The economy – it’s become one of the main battlegrounds in the run-up to the UK’s referendum on EU membership.
The British Hovercraft Company is a family-run enterprise, employing 15 workers in the town of Sandwich, in southeast England.
The boss wants out of the EU – saying it’s a union of hot air, one that brings no benefits for business.
“As a small business, we struggle with a lot of the EU directives and rules and regulations out there. There are ones specific to our business, as well as just general small businesses. We also have a massive problem when we want to trade with countries outside of the EU, such as Brazil.
‘There is no trade agreement currently with the EU and Brazil and, therefore, it’s very, very difficult for us to do any business with them because the tariffs are so high,” Emma Pullen, the company’s Managing Director told Euronews.
Around 80 percent of the hovercraft made at the company are exported, with the vast majority going to non-EU countries.
A sales picture blamed, in part, on red tape.
“On the other side of the debate, there are big voices in the business community, including here in London, who want Britain to stay part of the EU. They say membership makes it easier to trade – and to move workers, money and goods,” reported Euronews’s correspondent.
Scoota helps design and target digital adverts. It uses the latest technology to identify up to 22 billion potential advertising spots a day – with campaigns across Europe and beyond.
Co-founder Torie Chilcott fears a Brexit would destroy London’s tech status. There’s a compelling business case, she says, for the UK to remain an EU member.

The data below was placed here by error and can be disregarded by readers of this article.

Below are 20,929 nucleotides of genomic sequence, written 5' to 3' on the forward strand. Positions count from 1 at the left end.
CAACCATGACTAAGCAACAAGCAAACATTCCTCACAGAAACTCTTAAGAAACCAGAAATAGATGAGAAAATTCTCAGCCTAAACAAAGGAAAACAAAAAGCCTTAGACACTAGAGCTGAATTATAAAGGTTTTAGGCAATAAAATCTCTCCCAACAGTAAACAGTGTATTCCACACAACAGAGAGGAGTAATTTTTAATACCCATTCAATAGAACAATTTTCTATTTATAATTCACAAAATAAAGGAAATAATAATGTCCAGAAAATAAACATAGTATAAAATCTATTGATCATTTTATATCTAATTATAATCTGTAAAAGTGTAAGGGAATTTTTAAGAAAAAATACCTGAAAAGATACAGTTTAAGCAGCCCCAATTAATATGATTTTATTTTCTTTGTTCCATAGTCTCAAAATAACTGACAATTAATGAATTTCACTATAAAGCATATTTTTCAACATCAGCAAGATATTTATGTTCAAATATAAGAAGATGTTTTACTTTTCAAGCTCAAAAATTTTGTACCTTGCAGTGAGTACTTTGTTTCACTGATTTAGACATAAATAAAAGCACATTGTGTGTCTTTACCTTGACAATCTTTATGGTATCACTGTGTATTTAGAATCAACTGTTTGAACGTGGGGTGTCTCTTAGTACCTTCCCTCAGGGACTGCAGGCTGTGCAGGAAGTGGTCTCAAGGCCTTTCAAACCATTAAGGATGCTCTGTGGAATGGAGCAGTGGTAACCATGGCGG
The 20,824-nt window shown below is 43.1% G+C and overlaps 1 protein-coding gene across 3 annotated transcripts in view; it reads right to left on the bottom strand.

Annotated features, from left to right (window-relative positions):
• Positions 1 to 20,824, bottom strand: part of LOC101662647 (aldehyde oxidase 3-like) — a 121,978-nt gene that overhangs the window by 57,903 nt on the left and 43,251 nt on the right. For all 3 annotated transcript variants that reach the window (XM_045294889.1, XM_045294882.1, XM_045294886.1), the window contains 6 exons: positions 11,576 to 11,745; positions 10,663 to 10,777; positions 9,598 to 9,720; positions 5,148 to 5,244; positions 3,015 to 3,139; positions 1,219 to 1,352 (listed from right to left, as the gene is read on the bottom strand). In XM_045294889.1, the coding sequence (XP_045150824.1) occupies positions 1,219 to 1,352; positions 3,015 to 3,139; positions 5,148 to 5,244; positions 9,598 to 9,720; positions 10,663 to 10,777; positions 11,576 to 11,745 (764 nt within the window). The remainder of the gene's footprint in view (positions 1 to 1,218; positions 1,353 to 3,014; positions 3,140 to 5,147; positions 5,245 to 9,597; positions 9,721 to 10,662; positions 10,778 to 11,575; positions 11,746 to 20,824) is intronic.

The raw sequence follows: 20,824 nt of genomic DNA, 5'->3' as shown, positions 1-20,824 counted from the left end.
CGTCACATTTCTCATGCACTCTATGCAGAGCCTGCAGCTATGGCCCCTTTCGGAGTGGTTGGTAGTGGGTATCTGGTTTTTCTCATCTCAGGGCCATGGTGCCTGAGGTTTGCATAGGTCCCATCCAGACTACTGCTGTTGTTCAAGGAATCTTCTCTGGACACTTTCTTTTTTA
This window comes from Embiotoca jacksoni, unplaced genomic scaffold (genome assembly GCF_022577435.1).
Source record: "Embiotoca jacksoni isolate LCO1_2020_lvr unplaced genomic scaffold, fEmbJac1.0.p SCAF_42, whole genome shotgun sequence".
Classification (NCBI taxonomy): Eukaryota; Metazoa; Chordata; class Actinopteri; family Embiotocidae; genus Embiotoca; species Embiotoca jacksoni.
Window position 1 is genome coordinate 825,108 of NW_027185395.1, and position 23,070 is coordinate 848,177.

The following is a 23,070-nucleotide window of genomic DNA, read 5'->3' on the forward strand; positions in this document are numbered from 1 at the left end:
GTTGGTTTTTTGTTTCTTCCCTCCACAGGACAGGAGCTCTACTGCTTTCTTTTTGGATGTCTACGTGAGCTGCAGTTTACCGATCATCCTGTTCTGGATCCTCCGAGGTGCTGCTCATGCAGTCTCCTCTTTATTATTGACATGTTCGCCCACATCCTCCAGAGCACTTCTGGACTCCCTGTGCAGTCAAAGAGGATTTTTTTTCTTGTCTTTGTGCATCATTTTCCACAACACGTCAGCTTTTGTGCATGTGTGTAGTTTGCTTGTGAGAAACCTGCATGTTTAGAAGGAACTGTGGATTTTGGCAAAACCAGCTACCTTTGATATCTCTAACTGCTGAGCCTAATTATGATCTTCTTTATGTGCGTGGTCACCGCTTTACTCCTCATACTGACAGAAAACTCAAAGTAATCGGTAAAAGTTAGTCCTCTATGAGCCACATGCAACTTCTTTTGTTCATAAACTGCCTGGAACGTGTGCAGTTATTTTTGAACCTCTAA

“We need big European talent movement right across the continent. Second of all, I would say that international feel to what we’re doing. Development is all about pulling things from different places in the world. Thirdly, is venture capital. Venture capital loves London, it’s disruptive, it’s a great hub.
‘If we are looking at what happens next, there is no real exploration to that. So we could lose out to Berlin, or Lisbon, or Dublin as a tech city in Europe and I don’t think we should,” she explained.
Scoota is setting its sights on almost doubling its revenue this year to nine million pounds that’s around 11.3 million euros. But one expert predicts turbulence ahead for the UK economy, if there’s a Brexit.
“If there is a vote in favour of Brexit, there would be an immediate impact on the financial markets, with quite some turmoil. Though I think they are better prepared, including the regulatory authority, than in 2008 (global financial crisis). The effects on the real economy, on businesses in the UK, will come more slowly, but probably even heavier for the next two, three, four years, with this degree of uncertainty, what the future relationship will be, between the EU and the UK, than outside the EU. And that will definitely dampen investment and growth,” opined Thorsten Beck, Professor of Banking and Finance, City University, London.
But, amid the conflicting arguments, there are lots of questions about what a “Brexit” would actually mean in real terms.
“Look, leaving the EU on the 24th, my whole world is not going to change. I’m more than aware of that. This is a long-term goal. And the EU is, I believe, in massive problems, it’s having massive difficulties throughout Europe and it’s causing various different countries issues. I believe the EU hasn’t worked as everybody would hope it would work,” said Emma Pullen, Managing Director, British Hovercraft Company.
“I’m hearing an awful lot about how the UK is going to pull out, but I’m not hearing about what’s going to happen in terms of new legislation, how long it’s takes to bring that in. And, you know, that can take several years to implement. I don’t hear enough and I don’t trust enough about what is potentially coming the other side of Brexit,” concluded Torie Chilcott, Co-Founder, Scoota.
Which side of the economic debate will win over the most voters?
The future of Britain’s role in the EU is now in their hands.